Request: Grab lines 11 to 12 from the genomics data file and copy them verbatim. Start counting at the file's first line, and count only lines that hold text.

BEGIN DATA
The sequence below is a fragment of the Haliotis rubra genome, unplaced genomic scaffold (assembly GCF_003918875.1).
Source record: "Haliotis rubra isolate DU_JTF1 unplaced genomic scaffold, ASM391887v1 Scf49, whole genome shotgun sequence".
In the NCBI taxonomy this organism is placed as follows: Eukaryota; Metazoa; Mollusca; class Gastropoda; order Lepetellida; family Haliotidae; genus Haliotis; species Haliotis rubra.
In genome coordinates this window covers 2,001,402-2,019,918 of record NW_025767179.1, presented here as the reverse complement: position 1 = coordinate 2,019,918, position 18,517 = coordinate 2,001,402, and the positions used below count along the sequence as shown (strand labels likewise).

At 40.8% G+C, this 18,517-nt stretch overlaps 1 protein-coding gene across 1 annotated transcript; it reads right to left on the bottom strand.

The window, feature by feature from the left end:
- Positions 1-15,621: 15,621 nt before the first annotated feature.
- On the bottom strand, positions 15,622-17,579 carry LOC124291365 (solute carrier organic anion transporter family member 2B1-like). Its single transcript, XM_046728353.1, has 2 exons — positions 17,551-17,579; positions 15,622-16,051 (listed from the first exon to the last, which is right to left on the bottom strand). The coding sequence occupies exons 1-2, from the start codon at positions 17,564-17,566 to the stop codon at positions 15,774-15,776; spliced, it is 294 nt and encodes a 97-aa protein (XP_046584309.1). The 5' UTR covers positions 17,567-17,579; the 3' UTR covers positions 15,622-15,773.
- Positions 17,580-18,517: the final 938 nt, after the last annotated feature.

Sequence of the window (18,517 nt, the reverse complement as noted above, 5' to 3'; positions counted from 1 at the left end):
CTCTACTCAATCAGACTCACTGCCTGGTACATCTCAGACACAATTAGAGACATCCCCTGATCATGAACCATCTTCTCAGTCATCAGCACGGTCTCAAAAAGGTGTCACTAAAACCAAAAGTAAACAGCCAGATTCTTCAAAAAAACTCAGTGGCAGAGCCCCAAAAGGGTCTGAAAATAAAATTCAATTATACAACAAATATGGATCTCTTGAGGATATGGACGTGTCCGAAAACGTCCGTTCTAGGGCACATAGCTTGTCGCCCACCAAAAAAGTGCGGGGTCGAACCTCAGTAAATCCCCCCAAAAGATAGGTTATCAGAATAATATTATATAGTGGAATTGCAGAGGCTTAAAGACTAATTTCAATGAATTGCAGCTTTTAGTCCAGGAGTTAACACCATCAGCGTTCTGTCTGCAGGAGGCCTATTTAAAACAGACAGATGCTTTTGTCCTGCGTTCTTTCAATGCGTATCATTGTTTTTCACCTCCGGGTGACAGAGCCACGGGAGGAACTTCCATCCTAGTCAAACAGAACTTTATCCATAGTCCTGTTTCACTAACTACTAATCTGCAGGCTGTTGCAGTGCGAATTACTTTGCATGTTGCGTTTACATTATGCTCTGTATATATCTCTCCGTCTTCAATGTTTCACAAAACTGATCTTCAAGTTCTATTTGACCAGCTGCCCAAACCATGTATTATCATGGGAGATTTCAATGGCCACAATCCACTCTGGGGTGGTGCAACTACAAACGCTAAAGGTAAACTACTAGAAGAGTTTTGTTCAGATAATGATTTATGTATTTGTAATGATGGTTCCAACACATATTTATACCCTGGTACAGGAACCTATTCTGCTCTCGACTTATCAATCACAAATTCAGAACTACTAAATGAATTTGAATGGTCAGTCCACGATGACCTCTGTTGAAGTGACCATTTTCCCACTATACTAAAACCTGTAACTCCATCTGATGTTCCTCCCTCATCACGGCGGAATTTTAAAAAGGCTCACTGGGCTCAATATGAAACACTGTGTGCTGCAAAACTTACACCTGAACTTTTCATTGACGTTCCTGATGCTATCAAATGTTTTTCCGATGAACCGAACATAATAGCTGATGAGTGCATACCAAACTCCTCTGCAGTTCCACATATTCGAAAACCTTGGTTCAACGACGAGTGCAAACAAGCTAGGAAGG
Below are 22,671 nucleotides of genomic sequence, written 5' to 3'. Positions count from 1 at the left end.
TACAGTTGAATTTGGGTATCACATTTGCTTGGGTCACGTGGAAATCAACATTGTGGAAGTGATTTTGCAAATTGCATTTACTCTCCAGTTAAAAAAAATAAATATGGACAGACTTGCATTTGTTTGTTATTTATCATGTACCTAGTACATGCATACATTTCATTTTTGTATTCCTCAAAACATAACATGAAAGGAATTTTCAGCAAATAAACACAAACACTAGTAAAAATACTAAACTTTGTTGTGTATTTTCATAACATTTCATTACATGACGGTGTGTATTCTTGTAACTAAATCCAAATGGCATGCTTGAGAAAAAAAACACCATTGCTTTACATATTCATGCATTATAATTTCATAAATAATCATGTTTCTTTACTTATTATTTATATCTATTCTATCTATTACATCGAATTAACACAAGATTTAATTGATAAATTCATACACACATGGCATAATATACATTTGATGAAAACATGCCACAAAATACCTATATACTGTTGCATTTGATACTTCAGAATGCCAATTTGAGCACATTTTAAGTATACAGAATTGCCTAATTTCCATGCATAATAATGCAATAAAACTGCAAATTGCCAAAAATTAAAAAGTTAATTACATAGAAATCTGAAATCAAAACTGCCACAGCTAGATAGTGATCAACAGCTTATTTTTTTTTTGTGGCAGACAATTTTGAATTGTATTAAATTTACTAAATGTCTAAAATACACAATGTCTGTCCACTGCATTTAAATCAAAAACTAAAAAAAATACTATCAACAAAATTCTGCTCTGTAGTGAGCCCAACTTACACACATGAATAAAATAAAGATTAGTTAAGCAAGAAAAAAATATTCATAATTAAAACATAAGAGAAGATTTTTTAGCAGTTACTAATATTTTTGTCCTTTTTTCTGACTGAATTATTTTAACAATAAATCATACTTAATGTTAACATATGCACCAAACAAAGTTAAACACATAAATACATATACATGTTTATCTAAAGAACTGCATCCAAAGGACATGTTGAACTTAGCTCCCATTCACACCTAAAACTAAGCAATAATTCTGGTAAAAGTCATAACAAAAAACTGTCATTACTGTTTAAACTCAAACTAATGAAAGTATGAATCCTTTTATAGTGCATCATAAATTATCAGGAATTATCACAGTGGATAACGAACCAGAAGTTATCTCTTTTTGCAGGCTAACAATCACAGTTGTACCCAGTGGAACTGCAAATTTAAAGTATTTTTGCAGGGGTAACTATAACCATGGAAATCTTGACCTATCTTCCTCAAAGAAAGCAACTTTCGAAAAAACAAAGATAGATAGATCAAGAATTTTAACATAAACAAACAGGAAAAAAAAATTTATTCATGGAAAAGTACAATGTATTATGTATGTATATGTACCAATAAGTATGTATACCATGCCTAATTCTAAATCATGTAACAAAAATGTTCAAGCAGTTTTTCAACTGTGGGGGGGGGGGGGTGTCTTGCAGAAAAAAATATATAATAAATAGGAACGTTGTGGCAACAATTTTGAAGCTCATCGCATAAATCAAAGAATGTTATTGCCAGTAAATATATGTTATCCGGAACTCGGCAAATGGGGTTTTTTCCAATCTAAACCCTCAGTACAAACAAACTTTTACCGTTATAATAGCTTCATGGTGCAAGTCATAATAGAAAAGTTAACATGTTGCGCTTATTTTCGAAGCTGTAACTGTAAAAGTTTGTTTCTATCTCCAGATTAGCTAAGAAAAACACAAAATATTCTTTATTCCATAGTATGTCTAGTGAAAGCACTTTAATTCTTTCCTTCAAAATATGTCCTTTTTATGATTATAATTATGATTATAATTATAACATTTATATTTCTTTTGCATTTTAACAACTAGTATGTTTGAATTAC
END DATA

CTCTACTCAATCAGACTCACTGCCTGGTACATCTCAGACACAATTAGAGACATCCCCTGATCATGAACCATCTTCTCAGTCATCAGCACGGTCTCAAAAAGGTGTCACTAAAACCAAAAGTAAACAGCCAGATTCTTCAAAAAAACTCAGTGGCAGAGCCCCAAAAGGGTCTGAAAATAAAATTCAATTATACAACAAATATGGATCTCTTGAGGATATGGACGTGTCCGAAAACGTCCGTTCTAGGGCACATAGCTTGTCGCCCACCAAAAAAGTGCGGGGTCGAACCTCAGTAAATCCCCCCAAAAGATAGGTTATCAGAATAATATTATATAGTGGAATTGCAGAGGCTTAAAGACTAATTTCAATGAATTGCAGCTTTTAGTCCAGGAGTTAACACCATCAGCGTTCTGTCTGCAGGAGGCCTATTTAAAACAGACAGATGCTTTTGTCCTGCGTTCTTTCAATGCGTATCATTGTTTTTCACCTCCGGGTGACAGAGCCACGGGAGGAACTTCCATCCTAGTCAAACAGAACTTTATCCATAGTCCTGTTTCACTAACTACTAATCTGCAGGCTGTTGCAGTGCGAATTACTTTGCATGTTGCGTTTACATTATGCTCTGTATATATCTCTCCGTCTTCAATGTTTCACAAAACTGATCTTCAAGTTCTATTTGACCAGCTGCCCAAACCATGTATTATCATGGGAGATTTCAATGGCCACAATCCACTCTGGGGTGGTGCAACTACAAACGCTAAAGGTAAACTACTAGAAGAGTTTTGTTCAGATAATGATTTATGTATTTGTAATGATGGTTCCAACACATATTTATACCCTGGTACAGGAACCTATTCTGCTCTCGACTTATCAATCACAAATTCAGAACTACTAAATGAATTTGAATGGTCAGTCCACGATGACCTCTGTTGAAGTGACCATTTTCCCACTATACTAAAACCTGTAACTCCATCTGATGTTCCTCCCTCATCACGGCGGAATTTTAAAAAGGCTCACTGGGCTCAATATGAAACACTGTGTGCTGCAAAACTTACACCTGAACTTTTCATTGACGTTCCTGATGCTATCAAATGTTTTTCCGATGAACCGAACATAATAGCTGATGAGTGCATACCAAACTCCTCTGCAGTTCCACATATTCGAAAACCTTGGTTCAACGACGAGTGCAAACAAGCTAGGAAGG
Below are 22,671 nucleotides of genomic sequence, written 5' to 3'. Positions count from 1 at the left end.